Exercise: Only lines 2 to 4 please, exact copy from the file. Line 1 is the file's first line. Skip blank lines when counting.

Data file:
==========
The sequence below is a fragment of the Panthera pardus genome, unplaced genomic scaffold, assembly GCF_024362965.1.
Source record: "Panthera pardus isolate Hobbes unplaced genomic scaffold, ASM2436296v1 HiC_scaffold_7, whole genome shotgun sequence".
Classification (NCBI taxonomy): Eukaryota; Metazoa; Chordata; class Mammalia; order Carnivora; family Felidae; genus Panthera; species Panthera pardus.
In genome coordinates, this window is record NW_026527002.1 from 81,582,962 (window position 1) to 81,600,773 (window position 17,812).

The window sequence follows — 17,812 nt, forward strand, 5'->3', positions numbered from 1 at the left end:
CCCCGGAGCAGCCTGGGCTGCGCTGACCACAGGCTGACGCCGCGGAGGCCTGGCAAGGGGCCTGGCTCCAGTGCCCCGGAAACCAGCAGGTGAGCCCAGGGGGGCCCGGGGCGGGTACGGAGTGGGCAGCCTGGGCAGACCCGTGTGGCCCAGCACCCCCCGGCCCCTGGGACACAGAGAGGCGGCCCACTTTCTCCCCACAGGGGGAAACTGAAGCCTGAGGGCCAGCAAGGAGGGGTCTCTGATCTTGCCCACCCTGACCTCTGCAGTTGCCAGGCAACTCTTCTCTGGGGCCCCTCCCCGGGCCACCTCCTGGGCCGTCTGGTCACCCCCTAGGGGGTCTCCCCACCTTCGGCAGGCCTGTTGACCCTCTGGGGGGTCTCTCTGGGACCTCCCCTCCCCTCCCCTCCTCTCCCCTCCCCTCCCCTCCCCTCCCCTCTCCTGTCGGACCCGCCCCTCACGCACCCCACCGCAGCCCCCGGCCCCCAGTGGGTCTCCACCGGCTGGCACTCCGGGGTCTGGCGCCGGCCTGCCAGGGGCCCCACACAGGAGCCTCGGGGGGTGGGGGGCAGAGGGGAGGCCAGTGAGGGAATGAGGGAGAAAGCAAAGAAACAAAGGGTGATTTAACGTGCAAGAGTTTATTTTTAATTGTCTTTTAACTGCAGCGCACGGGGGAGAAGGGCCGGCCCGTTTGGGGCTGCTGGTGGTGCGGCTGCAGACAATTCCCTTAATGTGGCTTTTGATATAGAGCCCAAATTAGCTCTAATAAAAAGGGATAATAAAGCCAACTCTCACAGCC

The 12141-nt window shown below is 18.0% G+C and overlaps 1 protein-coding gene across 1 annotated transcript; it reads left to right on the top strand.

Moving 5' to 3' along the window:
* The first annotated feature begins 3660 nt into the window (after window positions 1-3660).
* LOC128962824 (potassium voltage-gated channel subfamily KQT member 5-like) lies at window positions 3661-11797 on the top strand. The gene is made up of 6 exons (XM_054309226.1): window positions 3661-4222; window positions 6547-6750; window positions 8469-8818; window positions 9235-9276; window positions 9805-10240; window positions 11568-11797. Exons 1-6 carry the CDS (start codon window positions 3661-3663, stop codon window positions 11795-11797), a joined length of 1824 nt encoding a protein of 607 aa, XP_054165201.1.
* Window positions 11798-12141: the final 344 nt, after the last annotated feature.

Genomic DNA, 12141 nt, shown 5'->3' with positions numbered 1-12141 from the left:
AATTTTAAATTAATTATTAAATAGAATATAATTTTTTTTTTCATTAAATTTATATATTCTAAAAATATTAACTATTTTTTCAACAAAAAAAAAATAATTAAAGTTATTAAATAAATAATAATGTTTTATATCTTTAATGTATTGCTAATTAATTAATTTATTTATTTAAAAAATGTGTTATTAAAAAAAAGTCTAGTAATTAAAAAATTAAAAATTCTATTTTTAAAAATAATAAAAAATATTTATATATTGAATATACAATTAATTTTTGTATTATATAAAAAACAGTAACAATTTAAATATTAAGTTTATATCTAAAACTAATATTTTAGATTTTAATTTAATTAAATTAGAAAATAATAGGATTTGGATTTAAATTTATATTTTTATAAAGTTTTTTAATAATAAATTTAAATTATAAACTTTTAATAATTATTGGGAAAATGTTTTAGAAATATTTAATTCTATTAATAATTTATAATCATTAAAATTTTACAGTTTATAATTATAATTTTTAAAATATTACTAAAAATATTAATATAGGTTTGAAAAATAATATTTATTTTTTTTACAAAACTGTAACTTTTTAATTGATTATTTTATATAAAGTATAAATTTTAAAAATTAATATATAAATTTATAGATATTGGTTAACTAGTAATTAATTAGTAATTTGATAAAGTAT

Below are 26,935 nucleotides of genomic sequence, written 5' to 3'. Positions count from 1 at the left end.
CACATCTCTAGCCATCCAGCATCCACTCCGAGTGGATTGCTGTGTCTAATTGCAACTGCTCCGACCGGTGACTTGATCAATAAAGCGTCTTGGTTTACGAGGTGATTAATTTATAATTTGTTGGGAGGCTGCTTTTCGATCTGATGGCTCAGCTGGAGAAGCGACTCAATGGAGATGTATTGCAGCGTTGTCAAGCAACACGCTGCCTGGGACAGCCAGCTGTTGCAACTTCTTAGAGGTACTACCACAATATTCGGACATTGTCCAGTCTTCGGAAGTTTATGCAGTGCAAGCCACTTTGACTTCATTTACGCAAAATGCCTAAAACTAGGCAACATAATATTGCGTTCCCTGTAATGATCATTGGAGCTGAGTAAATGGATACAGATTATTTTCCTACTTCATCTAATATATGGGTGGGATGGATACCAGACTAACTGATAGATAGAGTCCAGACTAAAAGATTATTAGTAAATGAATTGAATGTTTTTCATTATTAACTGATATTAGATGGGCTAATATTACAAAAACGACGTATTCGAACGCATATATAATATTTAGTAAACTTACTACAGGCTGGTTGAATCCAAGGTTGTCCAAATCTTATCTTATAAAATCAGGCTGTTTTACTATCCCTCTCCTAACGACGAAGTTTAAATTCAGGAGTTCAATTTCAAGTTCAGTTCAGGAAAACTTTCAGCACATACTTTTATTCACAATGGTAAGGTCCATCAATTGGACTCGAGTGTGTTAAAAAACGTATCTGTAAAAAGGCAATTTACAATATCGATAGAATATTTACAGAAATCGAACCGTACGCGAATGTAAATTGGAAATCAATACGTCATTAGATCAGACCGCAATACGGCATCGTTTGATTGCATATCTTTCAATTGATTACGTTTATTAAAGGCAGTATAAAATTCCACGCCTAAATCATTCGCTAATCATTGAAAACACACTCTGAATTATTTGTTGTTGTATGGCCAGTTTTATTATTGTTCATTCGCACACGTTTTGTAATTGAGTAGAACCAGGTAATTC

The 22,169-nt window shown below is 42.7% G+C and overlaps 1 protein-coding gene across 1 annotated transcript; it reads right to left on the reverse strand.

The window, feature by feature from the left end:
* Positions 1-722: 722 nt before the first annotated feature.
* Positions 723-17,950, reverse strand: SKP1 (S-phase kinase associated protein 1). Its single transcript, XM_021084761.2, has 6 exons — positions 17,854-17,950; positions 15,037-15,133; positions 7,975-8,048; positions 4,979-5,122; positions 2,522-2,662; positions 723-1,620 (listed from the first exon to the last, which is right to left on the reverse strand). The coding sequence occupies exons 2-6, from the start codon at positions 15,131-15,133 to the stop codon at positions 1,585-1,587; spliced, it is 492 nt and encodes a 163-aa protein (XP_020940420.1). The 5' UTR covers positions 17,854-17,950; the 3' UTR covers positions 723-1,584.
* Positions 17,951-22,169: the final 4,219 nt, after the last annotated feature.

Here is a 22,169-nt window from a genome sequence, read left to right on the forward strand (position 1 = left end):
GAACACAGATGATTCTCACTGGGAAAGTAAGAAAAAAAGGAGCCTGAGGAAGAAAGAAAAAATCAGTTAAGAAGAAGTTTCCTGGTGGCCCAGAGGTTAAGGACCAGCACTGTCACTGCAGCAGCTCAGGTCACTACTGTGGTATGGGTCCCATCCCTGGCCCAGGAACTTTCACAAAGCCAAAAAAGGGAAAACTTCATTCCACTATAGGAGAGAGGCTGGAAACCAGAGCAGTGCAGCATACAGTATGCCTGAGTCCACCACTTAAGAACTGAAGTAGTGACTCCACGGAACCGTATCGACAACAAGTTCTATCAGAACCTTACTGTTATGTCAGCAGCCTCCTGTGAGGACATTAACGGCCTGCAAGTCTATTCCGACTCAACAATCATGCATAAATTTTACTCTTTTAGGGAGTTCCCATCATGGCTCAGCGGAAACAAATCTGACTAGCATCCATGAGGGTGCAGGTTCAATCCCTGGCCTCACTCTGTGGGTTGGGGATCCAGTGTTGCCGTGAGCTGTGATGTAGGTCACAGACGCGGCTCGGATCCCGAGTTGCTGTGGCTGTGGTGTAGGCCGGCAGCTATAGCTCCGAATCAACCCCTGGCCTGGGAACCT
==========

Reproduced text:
Source record: "Panthera pardus isolate Hobbes unplaced genomic scaffold, ASM2436296v1 HiC_scaffold_7, whole genome shotgun sequence".
Classification (NCBI taxonomy): Eukaryota; Metazoa; Chordata; class Mammalia; order Carnivora; family Felidae; genus Panthera; species Panthera pardus.
In genome coordinates, this window is record NW_026527002.1 from 81,582,962 (window position 1) to 81,600,773 (window position 17,812).